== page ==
Why are we concerned about older drivers?
Debra A. Kerrigan, MS, OTR/L, from the Drive Safe Program at Newton Wellesley Hospital, visited Springwell to discuss ways to help seniors and their families understand if it is time to curtail or stop driving. While many older adults are safe drivers, the majority of older adults will outlive their ability to drive safely by as much as 7-10 years.
Factors that increase the risk of serious or fatal accidents include: age related physical and cognitive changes, medical conditions, and medication side effects. Slower reaction times, changes to depth perception, slower visual processing speed and slower glare recovery are age related changes that occur for many people. Slower visual processing speed can contribute to poor judgment in making left turns resulting in accidents. When we are younger and drive out of a tunnel into direct sunlight, we feel temporarily blinded but our pupils react quickly to compensate. Kerrigan explained that “glare recovery slows down as we age because our pupils constrict more slowly. 90% of our sensory input is from our vision.” Finally many seniors take multiple medications and interactions or side effects can impair safe driving.
Drivers need to be aware of their overall health to determine if they can drive safely. Because we drive sitting down, it is easy to think that physical strength is not needed. Strength and flexibility are key because one must be able to turn quickly to look over a shoulder and to lift and move the foot quickly from accelerator to brake and press firmly to avoid an accident. Strength is necessary to quickly turn the steering wheel hard in an emergency situation. Technology in cars can be an enhancement but it can fail so the ability to maneuver manually is a must.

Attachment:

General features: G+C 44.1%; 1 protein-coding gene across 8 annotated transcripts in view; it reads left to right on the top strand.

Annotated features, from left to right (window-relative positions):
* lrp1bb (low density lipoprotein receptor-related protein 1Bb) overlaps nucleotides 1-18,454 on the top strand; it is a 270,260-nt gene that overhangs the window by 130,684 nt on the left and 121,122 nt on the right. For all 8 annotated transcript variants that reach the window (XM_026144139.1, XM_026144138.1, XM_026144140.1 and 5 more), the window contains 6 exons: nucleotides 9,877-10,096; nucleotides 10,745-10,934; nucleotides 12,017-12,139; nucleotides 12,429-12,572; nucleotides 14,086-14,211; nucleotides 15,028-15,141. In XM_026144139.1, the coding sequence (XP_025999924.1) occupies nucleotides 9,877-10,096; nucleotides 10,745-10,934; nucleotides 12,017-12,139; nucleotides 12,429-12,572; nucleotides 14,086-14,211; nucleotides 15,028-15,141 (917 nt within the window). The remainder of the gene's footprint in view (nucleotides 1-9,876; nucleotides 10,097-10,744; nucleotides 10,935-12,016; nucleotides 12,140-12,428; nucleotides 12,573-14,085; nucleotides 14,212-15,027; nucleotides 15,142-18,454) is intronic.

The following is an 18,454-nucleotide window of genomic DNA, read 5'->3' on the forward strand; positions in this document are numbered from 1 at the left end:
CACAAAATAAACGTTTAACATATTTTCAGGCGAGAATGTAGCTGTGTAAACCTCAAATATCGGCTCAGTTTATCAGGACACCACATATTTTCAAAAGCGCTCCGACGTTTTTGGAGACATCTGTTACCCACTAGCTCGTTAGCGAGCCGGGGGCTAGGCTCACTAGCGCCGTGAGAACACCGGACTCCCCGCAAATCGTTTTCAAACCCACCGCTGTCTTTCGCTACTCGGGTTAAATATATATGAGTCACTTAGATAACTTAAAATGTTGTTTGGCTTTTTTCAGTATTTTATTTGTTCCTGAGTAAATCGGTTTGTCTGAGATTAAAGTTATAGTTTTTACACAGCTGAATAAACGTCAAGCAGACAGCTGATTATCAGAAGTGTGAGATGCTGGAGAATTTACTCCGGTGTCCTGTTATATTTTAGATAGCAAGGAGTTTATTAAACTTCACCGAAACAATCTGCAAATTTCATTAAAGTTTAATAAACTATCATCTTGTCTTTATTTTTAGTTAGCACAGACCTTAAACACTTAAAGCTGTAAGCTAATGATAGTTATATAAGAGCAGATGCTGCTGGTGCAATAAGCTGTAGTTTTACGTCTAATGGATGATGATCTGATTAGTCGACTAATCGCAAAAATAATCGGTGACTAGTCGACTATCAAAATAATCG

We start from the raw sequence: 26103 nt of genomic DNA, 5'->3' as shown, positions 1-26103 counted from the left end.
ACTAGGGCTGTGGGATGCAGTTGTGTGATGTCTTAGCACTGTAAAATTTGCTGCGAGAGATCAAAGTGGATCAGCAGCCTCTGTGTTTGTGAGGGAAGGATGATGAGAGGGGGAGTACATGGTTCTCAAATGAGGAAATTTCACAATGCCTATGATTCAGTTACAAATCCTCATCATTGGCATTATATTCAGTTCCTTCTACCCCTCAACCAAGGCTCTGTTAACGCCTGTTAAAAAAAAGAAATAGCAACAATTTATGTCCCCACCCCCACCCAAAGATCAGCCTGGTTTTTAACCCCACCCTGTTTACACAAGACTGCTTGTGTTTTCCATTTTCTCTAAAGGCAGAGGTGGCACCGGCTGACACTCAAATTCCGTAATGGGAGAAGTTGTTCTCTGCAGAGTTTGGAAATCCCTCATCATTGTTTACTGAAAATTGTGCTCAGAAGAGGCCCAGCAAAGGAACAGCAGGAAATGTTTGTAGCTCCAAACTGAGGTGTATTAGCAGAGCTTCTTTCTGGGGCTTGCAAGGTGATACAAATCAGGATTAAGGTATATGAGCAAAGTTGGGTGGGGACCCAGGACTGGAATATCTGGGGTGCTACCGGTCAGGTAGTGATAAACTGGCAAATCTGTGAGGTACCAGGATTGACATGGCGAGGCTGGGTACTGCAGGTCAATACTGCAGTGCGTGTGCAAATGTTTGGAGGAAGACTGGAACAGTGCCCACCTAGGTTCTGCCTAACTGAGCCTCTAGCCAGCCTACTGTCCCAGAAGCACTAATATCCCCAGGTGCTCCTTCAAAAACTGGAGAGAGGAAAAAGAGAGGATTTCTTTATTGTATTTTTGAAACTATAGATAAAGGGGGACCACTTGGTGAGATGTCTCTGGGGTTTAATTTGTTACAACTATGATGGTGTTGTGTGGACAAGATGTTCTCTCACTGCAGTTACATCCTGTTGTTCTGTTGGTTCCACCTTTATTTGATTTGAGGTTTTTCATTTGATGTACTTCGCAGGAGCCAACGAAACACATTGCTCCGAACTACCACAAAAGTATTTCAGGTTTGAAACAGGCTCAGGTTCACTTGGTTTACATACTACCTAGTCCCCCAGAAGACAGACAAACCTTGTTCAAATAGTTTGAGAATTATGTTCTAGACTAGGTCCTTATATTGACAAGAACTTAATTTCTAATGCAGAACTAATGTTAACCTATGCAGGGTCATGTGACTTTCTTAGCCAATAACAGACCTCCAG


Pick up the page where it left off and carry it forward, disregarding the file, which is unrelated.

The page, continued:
With all of these risks, why do we continue to drive as we reach our senior years? Often the answer is tied to the need to fulfill basic needs like grocery shopping or going to the pharmacy or dentist. We don’t want to lose our independence and we don’t want to be isolated from visiting our friends and family. The last thing most want is to depend on family and friends to drive us around.
The goal of driving evaluations and training courses is to keep seniors on the road safely for as long as possible. There are many resources to help older drivers be safe such as Mature Driver Safety Classes (e.g. AAA, AARP) and Advanced Driver Safety Classes (e.g. InControl). Safety classes offer tips, techniques and modifications to help compensate for age related changes that may impact driving. Driving evaluations can help more definitively determine if one should continue driving. An example of this is the Drive Safe program at Newton- Wellesley Hospital (www.nwh.org/drivesafe).
Some warning signs that driving may not be safe include:
- if you are getting honked at by other drivers for driving too slowly or not staying in your lane,
- if you have trouble reading signs until you get very close to them, or feel overwhelmed by road signs and markings while driving
- getting lost on familiar routes,
- speeding or driving too slowly for no reason
- getting new dents or scratches in your vehicle,
- if you have received a ticket for a driving violation, have experienced a near miss or crash recently,
- if you have been advised to limit or stop driving for a health reason, such as suffering from an illness or physical impairment that may affect driving skills
- taking any medications that might affect driving safely or
- if you feel less confident about your driving, especially your strength, flexibility, vision or mental focus.
Talk with a spouse, family member and/or physician about concerns. When it is time to stop driving, finding transportation alternatives will help to ease the transition. Physicians, Council on Aging and other senior care organizations may be helpful with suggesting alternatives to driving. Springwell offers information about some transportation resources.